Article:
Jeff said in a far-away voice, “After the festival we played a few shows in London and Amsterdam, then went back home.  And the music just kept getting better and better, more and more personal, more like how we’d all learned to hear it in Ireland.  And while none of us will ever hope to hear it the same way Aoife does, we’d all learned to hear it better, clearer, more like the music that began at that first flash of creation, so long ago, so long ago, so long ago…”


Jeff’s voice, echoing around The Uaimh Bhinn and mixing with its gentle fragrance in the pastel morning light just became too much for me and I shut my eyes…just for a moment.





When I woke up the cave was empty.  Empty.  I was propped up against one wall near the entrance and the stage, the tables and chairs, the bar…everything was gone.  I was completely alone.  The light coming through the entrance was almost blinding, now at the sharp angles of afternoon.


I rubbed my eyes and pushed myself up from the rough ground and stretched the cramped muscles in my back and neck. I was confused, but not panicky.  I made a couple of steps toward the entrance and looked outside.  The little path that led to the cave was still there, and maybe forty feet down the way a white rabbit was hunched down, ears straight up and twitching its nose rapidly.


“Rua?” I said, and it leaped off into the woods.  I ran after it, off the path, and I was able to follow it briefly; but it wasn’t long before I lost it altogether.  “Now what?” I asked of no one in particular.  I had no idea where I was or how to get back to Doora.  I stood alone in the warm Irish afternoon, thinking about everything that had transpired since I’d left The Middle House.


And then I heard a distinct sound.  A car.  I listened closely and heard another one.  I made my way through the woods in the direction of the sound and soon found myself at the edge of a well-paved two-lane Irish highway.  Within minutes I’d flagged a ride and was heading back toward town.




All of that seems so long ago.  So much has happened since; and there has been much that hasn’t happened: notably, no animal has ever spoken to me again.  And it’s not because I haven’t given them the opportunity.   To this day when I meet a creature, wild or domesticated, I always speak, thinking maybe they’ll speak back.  It’s become something of a notoriety among my family and friends.  My children do it now, too; but to the best of my knowledge, none of us have ever gotten a response; but maybe one of them has and I just don’t know it.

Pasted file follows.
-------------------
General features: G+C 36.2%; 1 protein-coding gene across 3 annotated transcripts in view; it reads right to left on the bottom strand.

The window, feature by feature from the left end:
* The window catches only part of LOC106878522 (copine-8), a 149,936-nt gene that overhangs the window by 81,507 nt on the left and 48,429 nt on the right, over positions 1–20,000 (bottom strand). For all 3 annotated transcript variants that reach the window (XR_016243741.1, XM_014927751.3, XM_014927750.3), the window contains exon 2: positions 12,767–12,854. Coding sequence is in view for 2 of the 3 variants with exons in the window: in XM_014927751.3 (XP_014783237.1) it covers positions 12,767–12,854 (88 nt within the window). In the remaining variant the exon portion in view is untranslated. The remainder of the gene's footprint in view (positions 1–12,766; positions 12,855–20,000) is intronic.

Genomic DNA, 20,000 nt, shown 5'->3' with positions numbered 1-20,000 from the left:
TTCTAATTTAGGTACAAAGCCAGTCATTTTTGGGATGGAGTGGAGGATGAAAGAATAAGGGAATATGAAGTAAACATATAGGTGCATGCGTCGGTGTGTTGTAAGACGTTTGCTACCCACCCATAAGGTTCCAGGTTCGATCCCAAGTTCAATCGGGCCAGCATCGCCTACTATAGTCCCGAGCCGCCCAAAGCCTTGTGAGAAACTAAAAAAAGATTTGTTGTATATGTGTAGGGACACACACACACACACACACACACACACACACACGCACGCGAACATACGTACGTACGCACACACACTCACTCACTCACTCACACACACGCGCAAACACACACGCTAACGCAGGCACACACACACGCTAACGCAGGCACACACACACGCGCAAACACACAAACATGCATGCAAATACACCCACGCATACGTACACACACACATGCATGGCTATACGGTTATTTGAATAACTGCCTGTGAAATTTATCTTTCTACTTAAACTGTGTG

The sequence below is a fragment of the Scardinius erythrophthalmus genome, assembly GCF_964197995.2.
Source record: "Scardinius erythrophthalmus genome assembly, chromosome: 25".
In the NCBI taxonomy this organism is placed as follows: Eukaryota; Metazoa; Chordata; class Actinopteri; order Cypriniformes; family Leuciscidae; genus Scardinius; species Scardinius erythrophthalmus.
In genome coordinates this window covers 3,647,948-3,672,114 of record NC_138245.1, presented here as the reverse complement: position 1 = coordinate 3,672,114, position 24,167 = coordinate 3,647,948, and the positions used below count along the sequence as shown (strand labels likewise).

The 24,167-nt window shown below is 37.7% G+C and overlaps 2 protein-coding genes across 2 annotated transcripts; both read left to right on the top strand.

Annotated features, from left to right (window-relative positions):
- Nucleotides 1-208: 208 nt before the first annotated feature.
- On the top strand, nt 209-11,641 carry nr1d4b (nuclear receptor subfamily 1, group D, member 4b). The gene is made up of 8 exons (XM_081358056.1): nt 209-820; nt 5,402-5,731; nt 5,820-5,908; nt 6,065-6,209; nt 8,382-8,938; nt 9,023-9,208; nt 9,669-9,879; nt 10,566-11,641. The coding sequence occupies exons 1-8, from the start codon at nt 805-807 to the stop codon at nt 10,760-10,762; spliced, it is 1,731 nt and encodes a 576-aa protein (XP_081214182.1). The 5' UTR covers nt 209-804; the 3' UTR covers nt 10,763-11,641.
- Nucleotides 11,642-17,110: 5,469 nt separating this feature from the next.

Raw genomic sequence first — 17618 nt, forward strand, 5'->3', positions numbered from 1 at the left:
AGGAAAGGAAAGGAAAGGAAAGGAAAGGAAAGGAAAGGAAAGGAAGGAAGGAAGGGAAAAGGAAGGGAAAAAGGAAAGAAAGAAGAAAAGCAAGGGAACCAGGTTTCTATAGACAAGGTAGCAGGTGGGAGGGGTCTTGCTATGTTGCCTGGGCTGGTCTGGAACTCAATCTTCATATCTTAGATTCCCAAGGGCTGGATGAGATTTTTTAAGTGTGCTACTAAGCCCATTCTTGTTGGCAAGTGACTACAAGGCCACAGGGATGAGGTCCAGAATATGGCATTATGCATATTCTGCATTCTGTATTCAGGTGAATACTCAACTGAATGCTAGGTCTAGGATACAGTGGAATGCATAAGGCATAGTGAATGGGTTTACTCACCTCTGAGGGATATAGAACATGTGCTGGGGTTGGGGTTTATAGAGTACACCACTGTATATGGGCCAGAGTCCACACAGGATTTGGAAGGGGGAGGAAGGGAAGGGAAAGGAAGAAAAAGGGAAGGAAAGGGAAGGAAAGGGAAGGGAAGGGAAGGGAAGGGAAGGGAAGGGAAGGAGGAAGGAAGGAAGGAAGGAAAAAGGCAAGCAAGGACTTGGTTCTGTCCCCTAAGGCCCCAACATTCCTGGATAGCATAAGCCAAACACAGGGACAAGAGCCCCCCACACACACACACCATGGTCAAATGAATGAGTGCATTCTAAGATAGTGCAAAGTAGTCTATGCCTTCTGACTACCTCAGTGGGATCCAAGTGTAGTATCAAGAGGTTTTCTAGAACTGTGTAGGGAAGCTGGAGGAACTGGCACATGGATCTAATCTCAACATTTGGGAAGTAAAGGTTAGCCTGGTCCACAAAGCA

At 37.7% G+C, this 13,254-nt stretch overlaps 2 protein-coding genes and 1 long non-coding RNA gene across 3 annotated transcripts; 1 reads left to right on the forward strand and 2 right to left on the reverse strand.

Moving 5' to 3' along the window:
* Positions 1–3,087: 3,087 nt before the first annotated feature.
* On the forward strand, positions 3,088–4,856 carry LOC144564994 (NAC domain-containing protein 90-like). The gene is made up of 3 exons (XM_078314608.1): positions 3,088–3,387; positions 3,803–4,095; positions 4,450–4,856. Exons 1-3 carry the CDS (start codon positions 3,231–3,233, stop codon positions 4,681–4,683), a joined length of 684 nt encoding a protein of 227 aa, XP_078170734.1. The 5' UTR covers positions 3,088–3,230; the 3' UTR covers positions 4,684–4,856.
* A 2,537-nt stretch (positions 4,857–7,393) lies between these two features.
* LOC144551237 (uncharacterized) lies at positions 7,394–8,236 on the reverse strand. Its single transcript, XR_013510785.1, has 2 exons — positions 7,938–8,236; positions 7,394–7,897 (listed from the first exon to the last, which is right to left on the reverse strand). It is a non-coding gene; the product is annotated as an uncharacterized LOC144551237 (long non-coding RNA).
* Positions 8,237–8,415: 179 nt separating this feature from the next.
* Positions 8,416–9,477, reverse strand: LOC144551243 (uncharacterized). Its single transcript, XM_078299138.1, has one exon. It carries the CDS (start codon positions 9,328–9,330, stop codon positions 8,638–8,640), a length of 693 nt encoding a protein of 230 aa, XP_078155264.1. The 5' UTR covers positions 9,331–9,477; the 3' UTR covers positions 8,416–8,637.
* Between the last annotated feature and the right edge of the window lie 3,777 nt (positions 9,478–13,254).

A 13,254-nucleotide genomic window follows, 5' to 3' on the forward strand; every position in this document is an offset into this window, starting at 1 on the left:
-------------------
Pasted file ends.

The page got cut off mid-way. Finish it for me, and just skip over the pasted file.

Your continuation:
Ireland’s gone through many a change, economically-speaking…boom, then bust.  I go back every few years, usually trips mixing business with pleasure.  My position as managing editor for Digital Now! keeps me mostly at home; and now, like so many other publications, we publish on-line only, so I can do my job from anywhere on the planet.  Ireland still benefits from the high-tech boom of the 90’s, but its economy – like all of Europe – has most certainly suffered.


Still, there’s the music.  And, if anything at all, it’s grown more poignant and beautiful than ever.  The Irish, above any other people, have learned to channel their struggles and suffering into their music.  Whenever I can I stay in Ennis; I’ve been able to attend the Sojourner’s Festival and I’ve dropped in to The Middle House on occasion as well.  The music still has the same hypnotic effect on me; still, I’ve never had another conversation with a rabbit or cat or so much as a goat.  And I’m sad about that.


I’ve never tried to find The Uaimh Bhinn again.  Frankly, despite Aoife’s stated confidence in me, I doubt that I could.  The Irish countryside is wild and alive and full of infinite treasures, some of which you may come upon only once.


But – sometimes – once is enough to change your whole life.



(Dale Marchand is managing editor for Digital Now!, an online publication from Ferdinand Publishing that caters to high-tech professionals.  He and his wife of eighteen years have three children and they reside on a thirty-acre farm in Vermont where he spends much of his leisure time trying to teach a variety of pets to speak.  He remains to this day an avid fan of Red Rabbit, and they wish to thank him for his years of support, including his willingness to contribute this article.)    


Illustrations by Peggy Purvis